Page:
The Peter and Paul Fortress (official name – St. Petersburg Fortress, in 1914-1917 – the Petrograd Fortress) is the oldest architectural monument of St. Petersburg, a class I fortress (according to the classification of fortresses of the Russian Empire).
Located on Zayachy Island, in St. Petersburg, the historical core of the city.
Zayachy Island is an island in the Neva River. It is separated by the Kronverksky Strait from Petrogradsky Island to the north, to which it is connected by the Kronverksky and Ioannovsky bridges.
Until the late 19th century, there were three canals inside the fortress, dividing the island into four parts. The canals were filled up by the late 19th century. The island is described as offering picturesque views of central St. Petersburg (including the Winter Palace and Vasilyevsky Island) across the Neva River.
The ensemble of the Peter and Paul Fortress occupies the entire territory of the island.
The date of laying the fortress on May 16 (27), 1703, is the date of the foundation of St. Petersburg. It served as a prison from the first quarter of the 18th century until the early 1920s. Since 1924 it has been a state museum.
The Peter and Paul Fortress is a monument of Russian architecture, on which various architects worked. Numerous architectural monuments and museums are located in the modern fortress: the Peter and Paul Cathedral (the tomb of the Russian imperial house of the Romanovs), the Grand Duke’s burial vault, the Boat House, the Commandant’s House, the Engineering House, the Mint, the Museum of the History of St. Petersburg, the Military History Museum of Artillery, Engineering Troops and communications troops, the Museum of Cosmonautics and Rocketry.
The fortress belongs to the historical part of St. Petersburg and, together with the complex of monuments located here, is included in the list of UNESCO World Heritage Sites; it is one of the centers of attraction for tourists.
The silhouette of the Peter and Paul Fortress has become a symbol of the city and occupies a key place in its panorama.
Since 1873, an artillery signal shot has been fired from the Naryshkin bastion of the fortress every day at 12 o’clock. It is a historical symbol of the city.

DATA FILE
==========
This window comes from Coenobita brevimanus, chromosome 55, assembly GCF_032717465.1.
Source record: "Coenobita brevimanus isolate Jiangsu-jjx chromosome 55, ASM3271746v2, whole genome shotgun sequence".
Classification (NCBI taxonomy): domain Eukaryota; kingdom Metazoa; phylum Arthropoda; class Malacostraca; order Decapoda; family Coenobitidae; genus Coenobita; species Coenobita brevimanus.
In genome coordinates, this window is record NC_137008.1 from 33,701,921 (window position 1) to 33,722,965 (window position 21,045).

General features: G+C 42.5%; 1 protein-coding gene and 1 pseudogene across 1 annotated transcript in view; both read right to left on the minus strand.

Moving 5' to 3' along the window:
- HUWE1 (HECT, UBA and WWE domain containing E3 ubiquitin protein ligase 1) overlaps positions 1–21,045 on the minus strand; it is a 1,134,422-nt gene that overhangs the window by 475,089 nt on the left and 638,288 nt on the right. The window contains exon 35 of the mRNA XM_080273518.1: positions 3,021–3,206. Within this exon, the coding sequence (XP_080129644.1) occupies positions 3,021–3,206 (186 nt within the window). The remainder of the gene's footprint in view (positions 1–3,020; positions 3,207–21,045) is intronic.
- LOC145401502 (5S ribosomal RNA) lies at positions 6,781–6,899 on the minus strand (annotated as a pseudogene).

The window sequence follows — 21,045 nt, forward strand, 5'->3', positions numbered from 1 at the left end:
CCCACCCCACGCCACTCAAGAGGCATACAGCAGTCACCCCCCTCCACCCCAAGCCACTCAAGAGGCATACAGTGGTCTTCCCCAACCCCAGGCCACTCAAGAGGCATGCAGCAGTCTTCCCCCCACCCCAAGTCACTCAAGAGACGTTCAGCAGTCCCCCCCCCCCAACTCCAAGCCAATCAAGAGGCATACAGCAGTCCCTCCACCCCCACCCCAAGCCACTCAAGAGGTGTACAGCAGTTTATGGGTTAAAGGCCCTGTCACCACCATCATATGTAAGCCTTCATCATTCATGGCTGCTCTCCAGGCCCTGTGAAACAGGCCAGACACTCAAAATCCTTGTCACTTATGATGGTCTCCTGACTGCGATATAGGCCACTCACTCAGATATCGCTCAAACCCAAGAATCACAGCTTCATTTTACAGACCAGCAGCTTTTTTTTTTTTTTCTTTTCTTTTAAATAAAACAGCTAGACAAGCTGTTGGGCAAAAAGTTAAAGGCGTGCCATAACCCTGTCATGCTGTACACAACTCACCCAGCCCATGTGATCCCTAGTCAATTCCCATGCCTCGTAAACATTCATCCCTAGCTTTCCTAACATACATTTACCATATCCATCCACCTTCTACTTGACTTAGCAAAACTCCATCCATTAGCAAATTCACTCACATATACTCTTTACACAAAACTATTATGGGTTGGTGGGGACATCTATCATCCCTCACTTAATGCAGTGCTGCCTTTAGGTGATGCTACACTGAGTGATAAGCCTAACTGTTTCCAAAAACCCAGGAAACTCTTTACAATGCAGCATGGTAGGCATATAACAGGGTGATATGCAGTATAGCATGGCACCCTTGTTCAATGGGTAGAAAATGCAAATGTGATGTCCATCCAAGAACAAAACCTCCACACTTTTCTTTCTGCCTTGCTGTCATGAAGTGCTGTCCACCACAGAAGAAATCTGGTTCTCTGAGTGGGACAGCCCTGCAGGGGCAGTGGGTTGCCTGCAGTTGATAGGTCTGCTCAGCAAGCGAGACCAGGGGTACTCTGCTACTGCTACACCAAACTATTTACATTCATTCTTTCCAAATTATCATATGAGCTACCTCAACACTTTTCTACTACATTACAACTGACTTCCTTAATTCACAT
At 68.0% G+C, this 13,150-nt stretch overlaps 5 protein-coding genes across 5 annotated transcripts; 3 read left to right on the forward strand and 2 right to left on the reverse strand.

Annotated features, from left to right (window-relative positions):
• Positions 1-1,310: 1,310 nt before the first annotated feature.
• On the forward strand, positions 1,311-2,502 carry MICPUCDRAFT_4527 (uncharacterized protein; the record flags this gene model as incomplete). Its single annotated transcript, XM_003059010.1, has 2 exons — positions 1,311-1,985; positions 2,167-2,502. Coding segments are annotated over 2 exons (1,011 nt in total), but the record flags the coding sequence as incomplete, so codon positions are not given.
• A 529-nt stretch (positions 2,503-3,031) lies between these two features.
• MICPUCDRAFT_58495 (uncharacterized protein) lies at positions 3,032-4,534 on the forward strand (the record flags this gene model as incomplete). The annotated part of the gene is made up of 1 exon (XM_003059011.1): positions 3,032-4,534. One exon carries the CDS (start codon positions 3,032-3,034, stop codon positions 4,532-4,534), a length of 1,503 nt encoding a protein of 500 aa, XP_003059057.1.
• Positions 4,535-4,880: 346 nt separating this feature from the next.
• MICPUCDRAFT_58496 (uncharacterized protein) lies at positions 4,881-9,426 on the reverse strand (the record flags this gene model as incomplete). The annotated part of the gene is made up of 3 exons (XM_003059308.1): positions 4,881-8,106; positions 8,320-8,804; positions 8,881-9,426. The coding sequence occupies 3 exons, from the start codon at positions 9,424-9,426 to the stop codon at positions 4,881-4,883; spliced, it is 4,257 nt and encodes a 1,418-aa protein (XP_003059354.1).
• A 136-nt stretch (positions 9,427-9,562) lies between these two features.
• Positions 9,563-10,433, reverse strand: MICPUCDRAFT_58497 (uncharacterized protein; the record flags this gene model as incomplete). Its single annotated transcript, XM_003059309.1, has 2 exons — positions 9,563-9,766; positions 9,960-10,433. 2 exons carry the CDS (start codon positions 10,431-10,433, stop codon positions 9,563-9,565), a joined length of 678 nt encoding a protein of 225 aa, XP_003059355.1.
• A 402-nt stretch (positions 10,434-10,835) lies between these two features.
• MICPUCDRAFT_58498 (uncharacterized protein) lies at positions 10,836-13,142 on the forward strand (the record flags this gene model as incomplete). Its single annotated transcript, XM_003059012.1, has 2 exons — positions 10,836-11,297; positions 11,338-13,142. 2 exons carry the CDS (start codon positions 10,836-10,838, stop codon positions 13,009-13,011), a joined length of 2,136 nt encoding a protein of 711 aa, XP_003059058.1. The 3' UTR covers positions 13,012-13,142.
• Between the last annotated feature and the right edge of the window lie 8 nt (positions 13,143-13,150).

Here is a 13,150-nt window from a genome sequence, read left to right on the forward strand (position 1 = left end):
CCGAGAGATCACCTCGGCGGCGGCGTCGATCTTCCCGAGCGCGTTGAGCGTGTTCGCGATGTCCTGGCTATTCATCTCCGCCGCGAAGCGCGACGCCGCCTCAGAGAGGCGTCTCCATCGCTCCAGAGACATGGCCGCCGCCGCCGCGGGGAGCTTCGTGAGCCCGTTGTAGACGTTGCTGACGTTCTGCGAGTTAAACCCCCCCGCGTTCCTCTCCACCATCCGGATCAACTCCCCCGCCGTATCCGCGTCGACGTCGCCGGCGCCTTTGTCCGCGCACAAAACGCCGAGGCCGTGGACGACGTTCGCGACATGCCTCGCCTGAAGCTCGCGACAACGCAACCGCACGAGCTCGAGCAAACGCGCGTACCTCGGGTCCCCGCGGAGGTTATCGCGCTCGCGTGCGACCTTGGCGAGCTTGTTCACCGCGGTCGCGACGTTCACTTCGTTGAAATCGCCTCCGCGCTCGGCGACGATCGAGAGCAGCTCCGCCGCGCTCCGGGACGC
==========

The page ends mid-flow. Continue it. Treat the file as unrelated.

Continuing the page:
According to the Charter of St. Petersburg, the historical symbols of the city are three: the angel on the spire of the Peter and Paul Cathedral, the boat on the spire of the Admiralty and the monument “The Bronze Horseman“.
The Peter and Paul Cathedral is located inside the Peter and Paul Fortress. It is the first and oldest landmark in St. Petersburg, built between 1712 and 1733 on Hare Island along the Neva River. Both the cathedral and the fortress were originally built under Peter the Great and designed by Domenico Trezzini.
The cathedral’s bell tower is the world’s tallest Orthodox bell tower. Since the belfry is not standalone, but an integral part of the main building, the cathedral is sometimes considered the highest Orthodox Church in the world. There is another Cathedral of Saints Peter and Paul Church in St. Petersburg, located in Petergof.
Saint Petersburg Mint is one of the world’s largest mints. It was founded by Peter the Great in 1724 on the territory of Peter and Paul Fortress, so it is one of the oldest industrial enterprises in Saint Petersburg.
It is a part of the Goznak state-owned corporation.
The beach of the Peter and Paul Fortress is an important location for holding large-scale holidays in St. Petersburg. Every year, the sand sculpture festival is held on the beach.
Since the beach is not intended for swimming, there are no changing cabins, sun loungers, umbrellas and other beach services. If you plan to sunbathe or just sit on the beach, then you need to carry travel mats or chairs with you.
Play areas for children and sports grounds are also not provided. The beach of the Peter and Paul Fortress is more of a walking area than a place for swimming.
Foundation date: 27 May 1703
Foundation of the State Museum: since 1924
Architects: Domenico Trezzini, Nikolai Alexandrovich Lvov, David Ivanovich Grimm.
St. Petersburg, 197046, Zayachy Island. Nearest metro: Gorkovskaya.
The territory of the Hare Island is open for visiting daily from 06:00 to 22:00.
The Peter and Paul Fortress (within the boundaries of the fortress walls) is open to the public daily from 10:00 to 21:00.
Peter and Paul Cathedral and Grand Duke’s Tomb. Every day except every Saturday and every Sunday from 10:00 to 19:00. Saturdays from 10:00 to 17:45 (the box office closes ticket sales at 17:30); Sundays from 11:00 to 19:00.
Trubetskoy Bastion Prison. Daily from 10:00-19:00.
All other exhibitions and expositions. Monday, Thursday, Friday Saturday, Sunday from 11:00 to 19:00, Tuesday from 11:00 to 18:00. Wednesday – day off.
Entrance to the territory of the fortress is free.
Tickets for visiting individual expositions, routes and programs:
Peter and Paul Cathedral and Grand Duke’s Tomb
(does not include a visit to the bell tower of the Peter and Paul Cathedral). Adults — 550 rubles.
Trubetskoy Bastion Prison. Adults – 250 rubles.
Museum of Cosmonautics and Rocket Technology. V. P. Glushko. Adults – 250 rubles.
Exposition “History of St. Petersburg – Petrograd. 1703-1918.” Adults — 200 rubles.
Exposition “Museum of Architectural Ceramics”. Adults — 200 rubles.
Exposition “History of the Peter and Paul Fortress”. Adults — 100 rubles.
Exhibition “The Objective World of Modern”. Adults – 250 rubles.